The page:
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Jayson Tatum reached for a loose ball as he fell to the court, closely watched by Houston’s Thabo Sefolosha.
Jayson Tatum reached for a loose ball as he fell to the court, closely watched by Houston’s Thabo Sefolosha.David J. Phillip/Associated Press/Associated Press

HOUSTON — When the Celtics’ locker room was opened to the media about 15 minutes after the team’s 116-105 loss to the Rockets on Tuesday, Marcus Smart was still in his uniform as he sat at his stall, and he was not happy.

In the past, he has taken issue with foul calls awarded to James Harden and Russell Westbrook. And now, for the first time, the two stars are on the same team in Houston. For Smart, that probably made things worse.

His general theme was that officiating can feel like a double-standard, with a foul on one side not viewed equal to one at the other. At one point, Celtics guard Kemba Walker quietly walked to over to Smart and suggested that he not continue his rant in front of reporters. Smart said he did not care.

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As Walker went to take a shower, he noticed a stat sheet sitting on top of a black trash can. He nodded and acknowledged to Smart that Harden and Westbrook had combined for 31 free throws while Boston’s entire team had taken 25.

Later, after Smart showered, dressed, and appeared to have cooled down, he offered a slightly more measured stance about his general frustration, while admitting some of it was due to Boston’s missteps.

“It’s just hard for us,” he said. “The way the game is being called, we didn’t know how physical we could be, because when we were physical we were being called, so it kind of made us hesitant and put us on our heels. Anytime you are fearful of fouling, that’s kind of what happened. But we’ll get better at it. They did a good job of being physical and really owning that game and taking it to us.”

Later, Smart pointed out that the Celtics have All-Stars, too, and should be treated the same way by officials. But it’s worth noting that Harden leads the NBA in free throw attempts per game and Westbrook is 15th, and there are no Celtics among the top 35.

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So while there is a tendency to label this an officiating problem, it is also a bit of a Harden and Westbrook problem. They are two of the toughest, quickest, craftiest players in the world, and they pounce when they see missteps or opportunities. They did Tuesday by getting the Celtics to bite on pump fakes, leaving them helplessly hanging in the air, a foul waiting to happen.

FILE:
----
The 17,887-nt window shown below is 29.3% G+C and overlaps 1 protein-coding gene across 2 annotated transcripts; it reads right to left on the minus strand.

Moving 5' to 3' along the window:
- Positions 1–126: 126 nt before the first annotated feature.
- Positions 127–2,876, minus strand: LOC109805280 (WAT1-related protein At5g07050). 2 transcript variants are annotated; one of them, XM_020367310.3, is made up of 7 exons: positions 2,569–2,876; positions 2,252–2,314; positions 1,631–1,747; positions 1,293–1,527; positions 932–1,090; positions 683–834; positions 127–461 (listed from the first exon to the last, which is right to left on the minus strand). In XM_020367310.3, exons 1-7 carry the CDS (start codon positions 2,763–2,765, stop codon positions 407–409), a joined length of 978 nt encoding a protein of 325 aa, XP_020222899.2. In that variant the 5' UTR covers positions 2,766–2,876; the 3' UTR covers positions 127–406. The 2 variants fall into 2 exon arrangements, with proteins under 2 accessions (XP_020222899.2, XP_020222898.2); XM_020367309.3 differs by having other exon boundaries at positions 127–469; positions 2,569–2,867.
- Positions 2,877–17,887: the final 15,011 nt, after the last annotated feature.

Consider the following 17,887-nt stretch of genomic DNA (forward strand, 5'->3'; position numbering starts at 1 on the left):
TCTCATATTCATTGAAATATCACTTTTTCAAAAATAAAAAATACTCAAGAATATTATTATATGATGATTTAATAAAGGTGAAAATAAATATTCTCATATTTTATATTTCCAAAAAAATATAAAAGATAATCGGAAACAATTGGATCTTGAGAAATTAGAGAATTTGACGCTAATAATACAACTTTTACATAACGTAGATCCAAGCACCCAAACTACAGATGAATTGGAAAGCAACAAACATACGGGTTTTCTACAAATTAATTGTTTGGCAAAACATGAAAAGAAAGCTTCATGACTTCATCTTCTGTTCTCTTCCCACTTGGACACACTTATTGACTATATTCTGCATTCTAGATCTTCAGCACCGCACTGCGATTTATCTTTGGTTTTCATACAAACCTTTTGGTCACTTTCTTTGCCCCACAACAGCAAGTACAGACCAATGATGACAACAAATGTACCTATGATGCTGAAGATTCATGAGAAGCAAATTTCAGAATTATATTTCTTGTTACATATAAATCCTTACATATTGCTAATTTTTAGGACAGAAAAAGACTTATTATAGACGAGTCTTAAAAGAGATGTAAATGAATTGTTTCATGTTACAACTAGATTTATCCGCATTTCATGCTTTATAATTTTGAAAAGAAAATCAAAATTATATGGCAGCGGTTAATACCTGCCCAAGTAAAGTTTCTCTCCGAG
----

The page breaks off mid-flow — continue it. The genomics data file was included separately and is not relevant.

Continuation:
“You’ve got to do your best to guard them hard without fouling,” Celtics coach Brad Stevens said. “I think a lot of teams, and us too, you get tentative because you are concerned about the foul. So that probably was part of it and we just didn’t have our normal ball pressure. But they put you in a tough spot. They’re good.”

Harden finished with 42 points and Westbrook added 36. They combined to go 27 for 31 from the foul line. Houston followed up its 47-point first half by scoring 69 in the second, enough to snap Boston’s seven-game winning streak.

The Celtics’ All-Star duo — Walker and Jayson Tatum — combined to make just 10 of 32 shots and 8 of 12 free throws. Tatum, who was in the midst of the most scorching stretch of his career, missed all seven of his 3-point attempts and also air-balled a free throw.

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“It was a tough, nasty, game,” Tatum said. “We tried to grind it out. It wasn’t pretty.”

Jaylen Brown, who limped out of the arena after tweaking both ankles in Sunday’s win over the Thunder, left this game after being inadvertently kneed in the calf by Westbrook midway through the fourth quarter. Just like Sunday, he limped out of the locker room and vowed to keep playing, although with just Thursday’s game against the Clippers remaining before the All-Star break, the Celtics might choose to be cautious.

“I’m glad it wasn’t the ankle,” Brown said. “But we’ve got one game left. I tried to do my best out there. I definitely wasn’t myself. I didn’t feel like myself out there.”

The Celtics actually had a chance to put the Rockets into a tough position due to, well, foul trouble. Harden picked up three fouls over a 35-second stretch with just under eight minutes left, the last one being his fifth of the game. Stevens said Boston tried to attack him over the next few plays to get him to foul out, but it did not quite work.

The Celtics pulled within 96-94 on a Tatum dunk with 5:40 remaining, but their fouls at the other end were too much to overcome.

Brown fouled Harden on a 3-pointer when fighting through a screen, and Walker fouled him on a 3-pointer when he reached out and hit his elbow. The six points that came from those two plays were a big part of the game-defining 20-4 run that finished off Boston, with a Harden 3-pointer with 1:56 left serving as the final dagger.

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“I thought we did good until down the stretch,” Walker said. “We just had some really bad fouls. But we’ll see these guys soon again. We’ll be better next time. We’ll be ready, more prepared.”


Adam Himmelsbach can be reached at adam.himmelsbach@globe.com. Follow him on Twitter @adamhimmelsbach.